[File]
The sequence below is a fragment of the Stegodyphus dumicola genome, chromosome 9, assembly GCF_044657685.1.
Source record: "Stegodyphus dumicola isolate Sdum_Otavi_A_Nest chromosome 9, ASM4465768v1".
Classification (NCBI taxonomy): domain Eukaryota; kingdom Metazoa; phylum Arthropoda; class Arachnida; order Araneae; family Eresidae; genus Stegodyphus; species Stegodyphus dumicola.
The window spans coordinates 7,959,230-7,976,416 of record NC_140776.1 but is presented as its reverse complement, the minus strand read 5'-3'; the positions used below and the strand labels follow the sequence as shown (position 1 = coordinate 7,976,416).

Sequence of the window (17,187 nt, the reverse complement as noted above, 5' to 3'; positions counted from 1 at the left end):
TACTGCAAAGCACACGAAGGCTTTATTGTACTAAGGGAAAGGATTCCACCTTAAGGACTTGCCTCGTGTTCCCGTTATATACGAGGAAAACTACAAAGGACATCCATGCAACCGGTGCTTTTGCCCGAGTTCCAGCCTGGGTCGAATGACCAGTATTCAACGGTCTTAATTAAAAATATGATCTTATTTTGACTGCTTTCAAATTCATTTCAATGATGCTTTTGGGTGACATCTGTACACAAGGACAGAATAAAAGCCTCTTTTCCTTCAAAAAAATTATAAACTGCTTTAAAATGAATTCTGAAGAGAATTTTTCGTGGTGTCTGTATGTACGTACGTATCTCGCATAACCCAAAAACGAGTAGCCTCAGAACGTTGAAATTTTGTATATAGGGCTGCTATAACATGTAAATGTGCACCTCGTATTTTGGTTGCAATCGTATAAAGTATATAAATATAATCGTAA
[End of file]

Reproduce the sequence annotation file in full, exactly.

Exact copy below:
The sequence below is a fragment of the Stegodyphus dumicola genome, chromosome 9, assembly GCF_044657685.1.
Source record: "Stegodyphus dumicola isolate Sdum_Otavi_A_Nest chromosome 9, ASM4465768v1".
Classification (NCBI taxonomy): domain Eukaryota; kingdom Metazoa; phylum Arthropoda; class Arachnida; order Araneae; family Eresidae; genus Stegodyphus; species Stegodyphus dumicola.
The window spans coordinates 7,959,230-7,976,416 of record NC_140776.1 but is presented as its reverse complement, the minus strand read 5'-3'; the positions used below and the strand labels follow the sequence as shown (position 1 = coordinate 7,976,416).

Sequence of the window (17,187 nt, the reverse complement as noted above, 5' to 3'; positions counted from 1 at the left end):
TACTGCAAAGCACACGAAGGCTTTATTGTACTAAGGGAAAGGATTCCACCTTAAGGACTTGCCTCGTGTTCCCGTTATATACGAGGAAAACTACAAAGGACATCCATGCAACCGGTGCTTTTGCCCGAGTTCCAGCCTGGGTCGAATGACCAGTATTCAACGGTCTTAATTAAAAATATGATCTTATTTTGACTGCTTTCAAATTCATTTCAATGATGCTTTTGGGTGACATCTGTACACAAGGACAGAATAAAAGCCTCTTTTCCTTCAAAAAAATTATAAACTGCTTTAAAATGAATTCTGAAGAGAATTTTTCGTGGTGTCTGTATGTACGTACGTATCTCGCATAACCCAAAAACGAGTAGCCTCAGAACGTTGAAATTTTGTATATAGGGCTGCTATAACATGTAAATGTGCACCTCGTATTTTGGTTGCAATCGTATAAAGTATATAAATATAATCGTAA